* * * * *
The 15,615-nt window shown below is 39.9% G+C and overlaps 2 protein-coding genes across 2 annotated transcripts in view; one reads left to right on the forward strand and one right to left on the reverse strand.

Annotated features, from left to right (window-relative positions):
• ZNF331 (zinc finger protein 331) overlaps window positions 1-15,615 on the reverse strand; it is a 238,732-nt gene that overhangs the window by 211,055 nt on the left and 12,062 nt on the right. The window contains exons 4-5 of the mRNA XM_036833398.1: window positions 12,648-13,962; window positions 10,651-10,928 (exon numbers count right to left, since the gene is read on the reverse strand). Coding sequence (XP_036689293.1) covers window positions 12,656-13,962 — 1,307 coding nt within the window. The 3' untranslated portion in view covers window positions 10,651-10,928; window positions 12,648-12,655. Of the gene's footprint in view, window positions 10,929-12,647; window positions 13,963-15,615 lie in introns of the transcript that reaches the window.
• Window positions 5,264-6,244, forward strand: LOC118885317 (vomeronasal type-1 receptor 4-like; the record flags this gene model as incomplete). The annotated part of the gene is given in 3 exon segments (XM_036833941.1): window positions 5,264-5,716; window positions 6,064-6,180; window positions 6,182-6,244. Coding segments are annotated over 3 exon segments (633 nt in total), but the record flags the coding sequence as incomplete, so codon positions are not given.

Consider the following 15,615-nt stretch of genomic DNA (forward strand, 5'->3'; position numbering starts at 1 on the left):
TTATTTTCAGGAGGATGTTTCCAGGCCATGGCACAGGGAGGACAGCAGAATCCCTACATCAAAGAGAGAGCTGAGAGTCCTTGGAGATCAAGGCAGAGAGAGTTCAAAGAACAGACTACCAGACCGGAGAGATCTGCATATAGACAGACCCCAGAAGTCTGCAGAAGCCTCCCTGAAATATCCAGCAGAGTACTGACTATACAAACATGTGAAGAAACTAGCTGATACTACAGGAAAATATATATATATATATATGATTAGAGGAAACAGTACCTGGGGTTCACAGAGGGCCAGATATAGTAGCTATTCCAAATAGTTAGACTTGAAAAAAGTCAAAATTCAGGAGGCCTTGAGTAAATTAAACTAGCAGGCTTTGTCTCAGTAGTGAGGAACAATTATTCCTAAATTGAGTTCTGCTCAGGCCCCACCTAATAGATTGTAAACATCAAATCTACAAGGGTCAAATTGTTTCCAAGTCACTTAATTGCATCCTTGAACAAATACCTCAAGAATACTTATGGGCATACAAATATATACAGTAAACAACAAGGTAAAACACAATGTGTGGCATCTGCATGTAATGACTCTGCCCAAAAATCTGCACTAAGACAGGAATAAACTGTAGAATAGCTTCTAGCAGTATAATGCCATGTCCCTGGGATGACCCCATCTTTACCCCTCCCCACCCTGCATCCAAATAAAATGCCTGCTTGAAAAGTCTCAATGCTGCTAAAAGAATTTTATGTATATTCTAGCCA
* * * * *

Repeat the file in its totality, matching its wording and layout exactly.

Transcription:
The 15,615-nt window shown below is 39.9% G+C and overlaps 2 protein-coding genes across 2 annotated transcripts in view; one reads left to right on the forward strand and one right to left on the reverse strand.

Annotated features, from left to right (window-relative positions):
• ZNF331 (zinc finger protein 331) overlaps window positions 1-15,615 on the reverse strand; it is a 238,732-nt gene that overhangs the window by 211,055 nt on the left and 12,062 nt on the right. The window contains exons 4-5 of the mRNA XM_036833398.1: window positions 12,648-13,962; window positions 10,651-10,928 (exon numbers count right to left, since the gene is read on the reverse strand). Coding sequence (XP_036689293.1) covers window positions 12,656-13,962 — 1,307 coding nt within the window. The 3' untranslated portion in view covers window positions 10,651-10,928; window positions 12,648-12,655. Of the gene's footprint in view, window positions 10,929-12,647; window positions 13,963-15,615 lie in introns of the transcript that reaches the window.
• Window positions 5,264-6,244, forward strand: LOC118885317 (vomeronasal type-1 receptor 4-like; the record flags this gene model as incomplete). The annotated part of the gene is given in 3 exon segments (XM_036833941.1): window positions 5,264-5,716; window positions 6,064-6,180; window positions 6,182-6,244. Coding segments are annotated over 3 exon segments (633 nt in total), but the record flags the coding sequence as incomplete, so codon positions are not given.

Consider the following 15,615-nt stretch of genomic DNA (forward strand, 5'->3'; position numbering starts at 1 on the left):
TTATTTTCAGGAGGATGTTTCCAGGCCATGGCACAGGGAGGACAGCAGAATCCCTACATCAAAGAGAGAGCTGAGAGTCCTTGGAGATCAAGGCAGAGAGAGTTCAAAGAACAGACTACCAGACCGGAGAGATCTGCATATAGACAGACCCCAGAAGTCTGCAGAAGCCTCCCTGAAATATCCAGCAGAGTACTGACTATACAAACATGTGAAGAAACTAGCTGATACTACAGGAAAATATATATATATATATATGATTAGAGGAAACAGTACCTGGGGTTCACAGAGGGCCAGATATAGTAGCTATTCCAAATAGTTAGACTTGAAAAAAGTCAAAATTCAGGAGGCCTTGAGTAAATTAAACTAGCAGGCTTTGTCTCAGTAGTGAGGAACAATTATTCCTAAATTGAGTTCTGCTCAGGCCCCACCTAATAGATTGTAAACATCAAATCTACAAGGGTCAAATTGTTTCCAAGTCACTTAATTGCATCCTTGAACAAATACCTCAAGAATACTTATGGGCATACAAATATATACAGTAAACAACAAGGTAAAACACAATGTGTGGCATCTGCATGTAATGACTCTGCCCAAAAATCTGCACTAAGACAGGAATAAACTGTAGAATAGCTTCTAGCAGTATAATGCCATGTCCCTGGGATGACCCCATCTTTACCCCTCCCCACCCTGCATCCAAATAAAATGCCTGCTTGAAAAGTCTCAATGCTGCTAAAAGAATTTTATGTATATTCTAGCCA